Compared to 2018 and 2019, 2020 is a relatively slow year in terms of Philippine regulatory developments on cryptocurrencies and blockchain. This is understandable considering that the COVID-19 pandemic has compelled financial regulators to focus their attention on macroprudential measures that will allow continuous financial activities and flow of credit to the economy.
A key highlight for 2020 is the vigilance of the Securities and Exchange Commission (SEC) in issuing advisories and cease and desist order, and in taking other enforcement actions against cryptocurrency-related investment scams, Forsage being the largest and most high-profile among them.
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Securities and Exchange Commission
The SEC’s draft Rules for Digital Asset Exchange and draft Rules for Initial Coin Offering are still pending. There are no official updates on the progress of the consultation phase that started in 2018. The bullish market which is projected to continue in 2021 and the vibrancy and exuberance associated with it might offer the impetus that will urge the SEC to finalize these proposed rules.
In 2020, the SEC demonstrated its vigilance in issuing numerous public advisories in relation to cryptocurrency-related investment scams. For instance, the SEC issued an advisory in April 2020 and warned the public against Blockxperts, Inc.’s Cryptopeso scheme and “PHPc Staking Program”. The scheme required the investment of at least PHP2,000.00 from its members plus the activation fee in the amount of PHP500.00. The amount invested will be converted into Cryptopeso (PHPc), which will be staked and locked in for three, six, 12, or 24 months, at the option of the investor.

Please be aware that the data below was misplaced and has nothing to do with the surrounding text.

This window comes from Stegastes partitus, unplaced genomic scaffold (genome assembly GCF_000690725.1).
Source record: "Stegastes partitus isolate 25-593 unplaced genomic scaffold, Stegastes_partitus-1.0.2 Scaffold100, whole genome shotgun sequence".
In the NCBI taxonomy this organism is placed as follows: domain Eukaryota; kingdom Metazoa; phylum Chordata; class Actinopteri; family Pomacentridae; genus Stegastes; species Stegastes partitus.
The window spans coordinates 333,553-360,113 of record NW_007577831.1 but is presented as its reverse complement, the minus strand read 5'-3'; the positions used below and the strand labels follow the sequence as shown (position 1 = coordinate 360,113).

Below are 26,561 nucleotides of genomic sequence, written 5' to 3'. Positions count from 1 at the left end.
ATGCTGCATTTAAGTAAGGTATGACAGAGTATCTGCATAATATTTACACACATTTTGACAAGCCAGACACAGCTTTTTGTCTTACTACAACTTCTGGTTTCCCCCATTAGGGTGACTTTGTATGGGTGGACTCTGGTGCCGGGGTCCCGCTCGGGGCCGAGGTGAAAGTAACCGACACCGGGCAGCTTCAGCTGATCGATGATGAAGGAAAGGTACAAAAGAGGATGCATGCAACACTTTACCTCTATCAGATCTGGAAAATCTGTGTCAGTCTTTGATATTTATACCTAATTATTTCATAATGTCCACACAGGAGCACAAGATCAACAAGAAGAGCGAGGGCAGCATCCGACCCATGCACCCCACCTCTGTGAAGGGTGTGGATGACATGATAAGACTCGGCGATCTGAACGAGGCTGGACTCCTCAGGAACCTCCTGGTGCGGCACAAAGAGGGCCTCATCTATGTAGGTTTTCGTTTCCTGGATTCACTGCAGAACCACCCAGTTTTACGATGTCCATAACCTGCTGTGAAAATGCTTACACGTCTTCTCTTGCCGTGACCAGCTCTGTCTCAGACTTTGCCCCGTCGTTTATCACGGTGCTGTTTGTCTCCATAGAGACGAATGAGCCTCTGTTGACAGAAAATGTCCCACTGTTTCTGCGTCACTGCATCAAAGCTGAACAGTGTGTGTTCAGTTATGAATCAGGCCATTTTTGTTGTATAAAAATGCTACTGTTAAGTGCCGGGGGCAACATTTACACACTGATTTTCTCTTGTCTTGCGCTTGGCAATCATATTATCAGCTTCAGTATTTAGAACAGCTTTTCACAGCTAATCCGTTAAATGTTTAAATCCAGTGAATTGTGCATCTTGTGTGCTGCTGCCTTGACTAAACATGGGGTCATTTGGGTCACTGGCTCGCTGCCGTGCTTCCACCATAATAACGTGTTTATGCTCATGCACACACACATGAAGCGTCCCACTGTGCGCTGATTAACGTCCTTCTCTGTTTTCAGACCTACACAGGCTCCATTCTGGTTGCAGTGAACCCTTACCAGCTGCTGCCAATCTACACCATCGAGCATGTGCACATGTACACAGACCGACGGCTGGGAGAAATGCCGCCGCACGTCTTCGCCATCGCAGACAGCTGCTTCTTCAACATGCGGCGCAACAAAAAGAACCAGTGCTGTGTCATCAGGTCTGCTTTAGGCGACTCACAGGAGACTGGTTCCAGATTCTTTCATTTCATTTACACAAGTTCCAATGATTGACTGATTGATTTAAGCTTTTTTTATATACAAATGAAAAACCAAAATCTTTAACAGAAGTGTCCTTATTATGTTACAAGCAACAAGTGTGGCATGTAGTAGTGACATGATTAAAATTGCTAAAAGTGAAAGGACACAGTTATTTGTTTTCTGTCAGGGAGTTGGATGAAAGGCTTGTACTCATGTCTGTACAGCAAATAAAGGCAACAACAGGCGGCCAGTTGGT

Subsequent to the public advisory against Cryptopeso, the SEC issued another advisory in July 2020 against Forsage for enabling unregistered securities to be offered in the Philippines. In September 2020, the SEC also issued a cease and desist order (CDO) against the individuals associated with Forsage. According to the SEC, Forsage’s smart contract-enabled “Crypto Earning Program” partakes of the nature of securities where investors do not need to actively exert effort other than to passively invest or place money in its scheme to earn profit. The SEC also characterized Forsage as a “Ponzi Scheme where monies from new investors are used in paying ‘fake profits’ to prior investors and is designed mainly to favor its top recruiters and prior risk takers.” The fact that Forsage claims to be a decentralized platform that runs through the use of smart contracts did not matter in the SEC’s “investment contract” analysis.